A couple of decades ago, food allergies, especially life-threatening reactions, were almost unheard of. Now, schools are banning certain foods for the safety of students who may have allergies, and nearly everyone is convinced that they have an allergy. What exactly is a food allergy and how does a food allergy differ from a food intolerance?
Many people are unaware of the differences and automatically assume that any adverse reaction to a food means they are allergic, which is inaccurate.
A food allergy is an immune reaction to an offending food. Allergic reactions occur very quickly after eating the food to which the individual is allergic. Allergic reactions can range from a mild rash to potentially fatal anaphylaxis.
By contrast, a food intolerance is a reaction caused by an inability to digest specific foods. Common symptoms of a food intolerance include cramping, bloating, nausea, vomiting, diarrhea, etc. While food allergies can be fatal, intolerances are not. However, this crucial difference means it is very important to diagnose adverse food reactions accurately in order to ensure proper treatment.
The culprit behind food allergy reactions is a specific antibody known as immunoglobulin E (IgE) along with a specific type of cell known as a mast cell. Mast cells are found in the nose, throat, skin, and other parts of the body where allergic reaction symptoms manifest.
Essentially what occurs is, when a person eats a food to which they are allergic, IgE floods the system and binds to the mast cells. When this occurs, histamines and other chemicals are produced, causing the symptoms.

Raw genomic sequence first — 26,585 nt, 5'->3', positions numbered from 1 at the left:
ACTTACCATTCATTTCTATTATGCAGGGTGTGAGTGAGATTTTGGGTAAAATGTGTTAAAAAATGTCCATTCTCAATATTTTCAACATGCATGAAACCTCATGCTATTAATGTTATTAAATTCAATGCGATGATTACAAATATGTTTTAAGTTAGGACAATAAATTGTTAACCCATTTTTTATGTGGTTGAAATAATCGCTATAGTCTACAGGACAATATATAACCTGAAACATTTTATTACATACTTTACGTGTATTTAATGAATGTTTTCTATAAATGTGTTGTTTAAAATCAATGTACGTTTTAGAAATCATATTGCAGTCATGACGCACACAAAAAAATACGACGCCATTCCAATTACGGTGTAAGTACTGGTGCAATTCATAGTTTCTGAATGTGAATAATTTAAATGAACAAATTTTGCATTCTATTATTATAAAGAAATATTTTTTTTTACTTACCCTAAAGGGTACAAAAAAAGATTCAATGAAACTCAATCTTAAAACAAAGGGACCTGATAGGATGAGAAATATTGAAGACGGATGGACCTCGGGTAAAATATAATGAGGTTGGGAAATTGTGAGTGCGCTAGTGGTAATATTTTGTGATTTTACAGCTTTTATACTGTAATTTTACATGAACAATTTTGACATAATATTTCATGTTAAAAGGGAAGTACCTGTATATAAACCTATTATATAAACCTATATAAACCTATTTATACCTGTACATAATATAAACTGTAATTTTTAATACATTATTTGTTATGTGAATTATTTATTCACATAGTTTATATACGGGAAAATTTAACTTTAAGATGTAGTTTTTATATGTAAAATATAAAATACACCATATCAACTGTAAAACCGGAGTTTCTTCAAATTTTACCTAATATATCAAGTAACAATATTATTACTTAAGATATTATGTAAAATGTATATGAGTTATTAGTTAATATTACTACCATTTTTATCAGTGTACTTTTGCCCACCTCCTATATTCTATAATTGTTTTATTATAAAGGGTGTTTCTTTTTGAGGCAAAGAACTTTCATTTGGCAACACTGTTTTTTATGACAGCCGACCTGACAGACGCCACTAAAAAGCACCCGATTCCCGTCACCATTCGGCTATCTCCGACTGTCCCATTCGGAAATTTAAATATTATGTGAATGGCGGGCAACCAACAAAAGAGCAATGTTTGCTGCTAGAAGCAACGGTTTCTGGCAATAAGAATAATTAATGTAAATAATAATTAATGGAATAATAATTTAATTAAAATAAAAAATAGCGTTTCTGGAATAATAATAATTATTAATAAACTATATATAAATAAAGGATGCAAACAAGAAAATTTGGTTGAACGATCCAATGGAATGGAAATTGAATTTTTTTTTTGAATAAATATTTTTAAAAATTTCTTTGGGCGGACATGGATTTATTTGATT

It’s not entirely clear exactly why some people have these reactions to otherwise innocuous substances. Some think that starting children on solid foods, particularly common allergens, too early may be a factor. Delaying solids until a baby’s immune system is more mature may reduce the risk.
Symptoms of a food allergy vary from one sufferer to the next. Some of the most common include itching in or around the mouth, difficulty breathing, trouble swallowing, swelling, stomach pain, diarrhea, nausea, and vomiting. Symptoms may spread throughout the body and shift as they go. An allergic reaction may occur instantly, or a delayed reaction may occur up to an hour after the food was eaten.
The most common food allergies include peanuts, tree nuts, soy, wheat, milk, shellfish, and eggs. Peanuts are the most common life-threatening allergy and can be so severe that it is not necessary to eat, or even come into direct contact with them for a severe reaction to occur. Merely smelling peanuts has been known to result in anaphylaxis in a highly sensitive individual.
Diagnosing a food allergy can be complicated and typically starts with food diaries and elimination diets. When these tools are unsuccessful, more involved, tests may be used. These include a double blind food challenge or scratch test.
Treating a food allergy starts with avoidance, which means a lifetime of carefully examining all food labels. It’s important not to become complacent, as manufacturers may change their ingredients at any time and allergy producing foods are often found in surprising places. Those with severe allergies will need to carry adrenaline in the event of accidental exposure. Medical alert bracelets should also be worn to inform emergency personnel of the allergy.
For those with less severe allergies, there are approaches that can help alleviate symptoms. However, avoidance is still the best strategy.